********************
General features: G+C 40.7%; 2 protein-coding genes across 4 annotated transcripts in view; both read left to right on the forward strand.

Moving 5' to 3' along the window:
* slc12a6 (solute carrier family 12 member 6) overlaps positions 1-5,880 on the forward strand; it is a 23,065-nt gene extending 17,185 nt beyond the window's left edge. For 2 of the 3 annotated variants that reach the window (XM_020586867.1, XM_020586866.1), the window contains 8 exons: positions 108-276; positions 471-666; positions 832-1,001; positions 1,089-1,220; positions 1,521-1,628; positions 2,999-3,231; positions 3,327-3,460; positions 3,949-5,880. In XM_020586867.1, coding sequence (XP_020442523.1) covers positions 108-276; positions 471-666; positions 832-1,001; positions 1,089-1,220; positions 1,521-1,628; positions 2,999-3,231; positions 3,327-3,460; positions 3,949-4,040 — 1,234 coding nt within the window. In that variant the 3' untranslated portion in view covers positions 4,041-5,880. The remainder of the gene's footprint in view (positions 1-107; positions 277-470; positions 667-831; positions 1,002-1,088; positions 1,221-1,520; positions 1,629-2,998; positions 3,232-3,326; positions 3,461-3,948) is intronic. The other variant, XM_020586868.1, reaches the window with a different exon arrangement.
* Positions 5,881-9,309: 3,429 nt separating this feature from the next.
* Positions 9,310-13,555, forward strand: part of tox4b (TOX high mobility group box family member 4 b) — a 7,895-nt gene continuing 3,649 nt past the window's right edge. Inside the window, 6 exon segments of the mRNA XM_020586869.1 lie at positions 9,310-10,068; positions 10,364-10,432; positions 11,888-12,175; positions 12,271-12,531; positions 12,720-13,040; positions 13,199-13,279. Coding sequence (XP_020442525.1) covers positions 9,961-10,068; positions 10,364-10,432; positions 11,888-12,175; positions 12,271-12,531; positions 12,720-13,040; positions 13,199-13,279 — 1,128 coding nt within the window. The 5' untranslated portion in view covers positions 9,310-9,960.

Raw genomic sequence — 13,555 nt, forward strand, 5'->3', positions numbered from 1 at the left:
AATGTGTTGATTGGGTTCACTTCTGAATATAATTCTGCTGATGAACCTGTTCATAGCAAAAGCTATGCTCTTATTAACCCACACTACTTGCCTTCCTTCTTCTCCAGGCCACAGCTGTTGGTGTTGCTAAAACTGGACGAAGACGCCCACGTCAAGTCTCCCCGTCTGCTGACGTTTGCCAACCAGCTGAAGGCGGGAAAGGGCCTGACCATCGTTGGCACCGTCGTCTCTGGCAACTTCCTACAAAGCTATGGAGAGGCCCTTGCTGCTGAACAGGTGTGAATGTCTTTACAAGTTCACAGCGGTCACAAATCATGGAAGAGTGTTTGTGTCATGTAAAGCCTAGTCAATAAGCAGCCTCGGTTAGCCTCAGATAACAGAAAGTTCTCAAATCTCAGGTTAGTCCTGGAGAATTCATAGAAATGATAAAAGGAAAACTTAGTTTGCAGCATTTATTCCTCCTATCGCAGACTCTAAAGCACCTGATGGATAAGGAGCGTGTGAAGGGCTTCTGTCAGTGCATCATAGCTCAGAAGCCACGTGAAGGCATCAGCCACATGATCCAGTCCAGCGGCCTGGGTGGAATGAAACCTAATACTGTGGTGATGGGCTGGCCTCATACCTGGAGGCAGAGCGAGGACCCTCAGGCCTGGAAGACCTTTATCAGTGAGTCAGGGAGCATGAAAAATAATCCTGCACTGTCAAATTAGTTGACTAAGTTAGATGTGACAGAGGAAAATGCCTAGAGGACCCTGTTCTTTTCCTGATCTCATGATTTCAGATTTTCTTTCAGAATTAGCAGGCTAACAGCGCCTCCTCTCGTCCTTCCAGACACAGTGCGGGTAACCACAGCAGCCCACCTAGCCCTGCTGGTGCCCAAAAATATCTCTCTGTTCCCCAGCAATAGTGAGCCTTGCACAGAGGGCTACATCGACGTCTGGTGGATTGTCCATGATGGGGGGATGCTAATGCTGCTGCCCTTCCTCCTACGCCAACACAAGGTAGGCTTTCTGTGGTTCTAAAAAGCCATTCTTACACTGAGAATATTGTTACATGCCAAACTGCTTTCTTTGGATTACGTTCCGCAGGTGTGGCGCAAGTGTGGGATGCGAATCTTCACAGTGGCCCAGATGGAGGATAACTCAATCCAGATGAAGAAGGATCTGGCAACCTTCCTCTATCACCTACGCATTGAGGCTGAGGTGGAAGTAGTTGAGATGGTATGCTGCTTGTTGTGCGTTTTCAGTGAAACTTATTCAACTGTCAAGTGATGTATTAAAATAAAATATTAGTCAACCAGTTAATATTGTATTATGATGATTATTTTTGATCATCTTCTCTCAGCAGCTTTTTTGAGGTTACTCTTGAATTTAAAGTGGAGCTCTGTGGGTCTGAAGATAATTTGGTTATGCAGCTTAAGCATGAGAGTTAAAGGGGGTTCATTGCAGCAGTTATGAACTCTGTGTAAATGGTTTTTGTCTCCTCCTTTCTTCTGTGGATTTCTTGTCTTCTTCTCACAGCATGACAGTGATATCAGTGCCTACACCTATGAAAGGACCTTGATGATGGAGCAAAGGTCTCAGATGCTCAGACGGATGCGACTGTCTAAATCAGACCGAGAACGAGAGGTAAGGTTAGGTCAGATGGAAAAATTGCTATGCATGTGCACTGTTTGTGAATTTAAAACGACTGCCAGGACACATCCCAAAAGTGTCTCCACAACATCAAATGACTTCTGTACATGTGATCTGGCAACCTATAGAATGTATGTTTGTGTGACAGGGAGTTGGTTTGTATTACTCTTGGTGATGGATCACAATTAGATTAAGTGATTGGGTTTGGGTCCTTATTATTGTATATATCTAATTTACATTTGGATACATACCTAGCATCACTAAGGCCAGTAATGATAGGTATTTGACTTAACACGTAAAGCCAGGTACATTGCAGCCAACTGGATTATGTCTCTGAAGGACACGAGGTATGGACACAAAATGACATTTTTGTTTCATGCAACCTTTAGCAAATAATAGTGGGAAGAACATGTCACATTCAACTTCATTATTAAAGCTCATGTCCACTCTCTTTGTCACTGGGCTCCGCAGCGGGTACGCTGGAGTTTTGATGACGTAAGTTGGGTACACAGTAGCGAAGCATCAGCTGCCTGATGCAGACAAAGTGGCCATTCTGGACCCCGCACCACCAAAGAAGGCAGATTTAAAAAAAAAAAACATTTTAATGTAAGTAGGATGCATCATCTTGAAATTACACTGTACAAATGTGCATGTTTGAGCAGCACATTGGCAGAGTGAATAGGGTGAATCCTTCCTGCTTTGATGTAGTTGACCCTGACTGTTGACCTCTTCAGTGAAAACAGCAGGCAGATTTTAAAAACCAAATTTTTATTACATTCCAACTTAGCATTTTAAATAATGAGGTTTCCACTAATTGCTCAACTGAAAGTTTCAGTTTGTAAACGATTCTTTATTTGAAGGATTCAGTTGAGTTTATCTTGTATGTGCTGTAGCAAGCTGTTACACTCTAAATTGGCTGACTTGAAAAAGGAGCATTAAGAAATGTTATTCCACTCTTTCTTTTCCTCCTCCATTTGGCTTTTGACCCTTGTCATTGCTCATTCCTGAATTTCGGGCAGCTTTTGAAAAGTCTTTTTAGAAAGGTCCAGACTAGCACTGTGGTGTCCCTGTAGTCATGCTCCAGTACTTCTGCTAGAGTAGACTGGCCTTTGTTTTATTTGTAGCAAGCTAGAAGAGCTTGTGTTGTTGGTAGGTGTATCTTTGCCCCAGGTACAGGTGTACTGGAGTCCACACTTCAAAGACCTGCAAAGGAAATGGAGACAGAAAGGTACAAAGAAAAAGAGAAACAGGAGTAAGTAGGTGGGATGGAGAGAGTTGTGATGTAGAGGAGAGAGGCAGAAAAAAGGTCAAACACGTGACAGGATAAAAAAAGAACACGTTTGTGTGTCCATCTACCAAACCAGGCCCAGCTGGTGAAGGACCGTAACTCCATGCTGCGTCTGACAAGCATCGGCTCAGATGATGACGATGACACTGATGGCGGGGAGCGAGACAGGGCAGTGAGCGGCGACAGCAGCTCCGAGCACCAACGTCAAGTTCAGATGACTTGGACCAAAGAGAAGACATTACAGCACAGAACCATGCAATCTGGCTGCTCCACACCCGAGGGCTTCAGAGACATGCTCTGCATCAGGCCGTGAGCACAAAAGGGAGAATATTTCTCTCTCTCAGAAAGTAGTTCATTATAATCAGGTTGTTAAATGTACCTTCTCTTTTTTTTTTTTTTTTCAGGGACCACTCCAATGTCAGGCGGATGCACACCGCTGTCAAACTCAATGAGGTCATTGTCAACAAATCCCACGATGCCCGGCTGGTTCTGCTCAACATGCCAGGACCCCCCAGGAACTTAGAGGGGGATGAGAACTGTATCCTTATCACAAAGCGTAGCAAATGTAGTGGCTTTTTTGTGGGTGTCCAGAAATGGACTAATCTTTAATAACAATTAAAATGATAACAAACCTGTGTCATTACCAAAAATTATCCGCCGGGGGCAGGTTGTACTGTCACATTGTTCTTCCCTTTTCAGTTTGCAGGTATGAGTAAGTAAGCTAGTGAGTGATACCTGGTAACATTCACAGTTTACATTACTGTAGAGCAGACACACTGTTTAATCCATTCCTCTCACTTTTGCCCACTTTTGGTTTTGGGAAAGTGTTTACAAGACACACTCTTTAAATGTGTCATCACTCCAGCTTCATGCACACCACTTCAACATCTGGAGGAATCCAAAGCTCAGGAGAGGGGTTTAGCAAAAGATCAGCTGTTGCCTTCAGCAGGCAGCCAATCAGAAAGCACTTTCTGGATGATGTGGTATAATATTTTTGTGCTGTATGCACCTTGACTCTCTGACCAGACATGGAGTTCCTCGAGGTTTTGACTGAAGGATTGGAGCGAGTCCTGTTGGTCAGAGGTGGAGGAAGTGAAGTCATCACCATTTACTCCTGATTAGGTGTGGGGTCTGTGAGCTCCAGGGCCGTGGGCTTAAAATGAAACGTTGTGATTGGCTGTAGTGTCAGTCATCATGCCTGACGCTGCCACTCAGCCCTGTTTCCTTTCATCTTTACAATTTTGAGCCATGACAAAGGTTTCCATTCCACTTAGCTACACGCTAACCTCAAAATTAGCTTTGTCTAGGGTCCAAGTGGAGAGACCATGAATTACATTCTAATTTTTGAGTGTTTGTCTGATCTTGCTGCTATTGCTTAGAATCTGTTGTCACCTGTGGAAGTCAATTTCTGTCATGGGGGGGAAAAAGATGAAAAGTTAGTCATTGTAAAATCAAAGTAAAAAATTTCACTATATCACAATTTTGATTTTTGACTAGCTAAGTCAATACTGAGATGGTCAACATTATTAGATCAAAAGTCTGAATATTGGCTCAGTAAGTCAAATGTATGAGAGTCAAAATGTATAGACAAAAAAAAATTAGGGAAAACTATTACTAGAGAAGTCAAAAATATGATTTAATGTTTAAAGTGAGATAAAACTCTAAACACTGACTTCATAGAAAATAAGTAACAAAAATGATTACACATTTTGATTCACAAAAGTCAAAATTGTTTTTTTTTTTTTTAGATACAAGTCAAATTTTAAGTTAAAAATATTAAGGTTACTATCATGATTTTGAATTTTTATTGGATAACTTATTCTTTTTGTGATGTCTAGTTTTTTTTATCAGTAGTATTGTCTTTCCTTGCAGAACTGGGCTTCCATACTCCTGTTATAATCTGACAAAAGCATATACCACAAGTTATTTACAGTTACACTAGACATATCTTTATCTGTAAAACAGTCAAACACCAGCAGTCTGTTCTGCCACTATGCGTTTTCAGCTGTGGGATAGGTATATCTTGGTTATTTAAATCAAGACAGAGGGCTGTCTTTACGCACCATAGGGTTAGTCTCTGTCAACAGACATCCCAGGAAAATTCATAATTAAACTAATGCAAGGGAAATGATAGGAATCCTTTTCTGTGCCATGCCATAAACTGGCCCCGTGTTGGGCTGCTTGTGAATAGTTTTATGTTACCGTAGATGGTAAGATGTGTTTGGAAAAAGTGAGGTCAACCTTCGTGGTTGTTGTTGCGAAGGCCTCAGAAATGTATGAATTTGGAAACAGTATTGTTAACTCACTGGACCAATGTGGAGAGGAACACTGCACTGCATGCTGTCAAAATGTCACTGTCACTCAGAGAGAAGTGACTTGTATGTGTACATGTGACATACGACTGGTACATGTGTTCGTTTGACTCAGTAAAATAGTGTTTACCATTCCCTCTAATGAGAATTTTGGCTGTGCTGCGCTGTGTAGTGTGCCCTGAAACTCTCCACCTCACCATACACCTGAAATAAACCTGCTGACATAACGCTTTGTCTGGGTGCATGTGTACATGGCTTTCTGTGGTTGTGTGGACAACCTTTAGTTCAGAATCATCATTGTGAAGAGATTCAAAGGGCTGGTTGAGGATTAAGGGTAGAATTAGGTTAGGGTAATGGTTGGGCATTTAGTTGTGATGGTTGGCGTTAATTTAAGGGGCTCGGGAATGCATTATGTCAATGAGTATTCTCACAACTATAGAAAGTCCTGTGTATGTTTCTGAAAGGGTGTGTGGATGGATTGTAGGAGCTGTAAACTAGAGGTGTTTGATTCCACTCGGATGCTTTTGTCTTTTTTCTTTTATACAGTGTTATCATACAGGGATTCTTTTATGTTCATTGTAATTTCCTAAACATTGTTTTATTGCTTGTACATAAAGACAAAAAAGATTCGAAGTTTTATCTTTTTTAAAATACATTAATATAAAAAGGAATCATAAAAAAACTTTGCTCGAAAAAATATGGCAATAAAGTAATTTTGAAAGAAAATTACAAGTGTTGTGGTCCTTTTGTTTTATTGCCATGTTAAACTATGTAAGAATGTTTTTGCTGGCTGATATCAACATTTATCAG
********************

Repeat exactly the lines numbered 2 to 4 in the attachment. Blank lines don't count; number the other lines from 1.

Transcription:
Moving 5' to 3' along the window:
* slc12a6 (solute carrier family 12 member 6) overlaps positions 1-5,880 on the forward strand; it is a 23,065-nt gene extending 17,185 nt beyond the window's left edge. For 2 of the 3 annotated variants that reach the window (XM_020586867.1, XM_020586866.1), the window contains 8 exons: positions 108-276; positions 471-666; positions 832-1,001; positions 1,089-1,220; positions 1,521-1,628; positions 2,999-3,231; positions 3,327-3,460; positions 3,949-5,880. In XM_020586867.1, coding sequence (XP_020442523.1) covers positions 108-276; positions 471-666; positions 832-1,001; positions 1,089-1,220; positions 1,521-1,628; positions 2,999-3,231; positions 3,327-3,460; positions 3,949-4,040 — 1,234 coding nt within the window. In that variant the 3' untranslated portion in view covers positions 4,041-5,880. The remainder of the gene's footprint in view (positions 1-107; positions 277-470; positions 667-831; positions 1,002-1,088; positions 1,221-1,520; positions 1,629-2,998; positions 3,232-3,326; positions 3,461-3,948) is intronic. The other variant, XM_020586868.1, reaches the window with a different exon arrangement.
* Positions 5,881-9,309: 3,429 nt separating this feature from the next.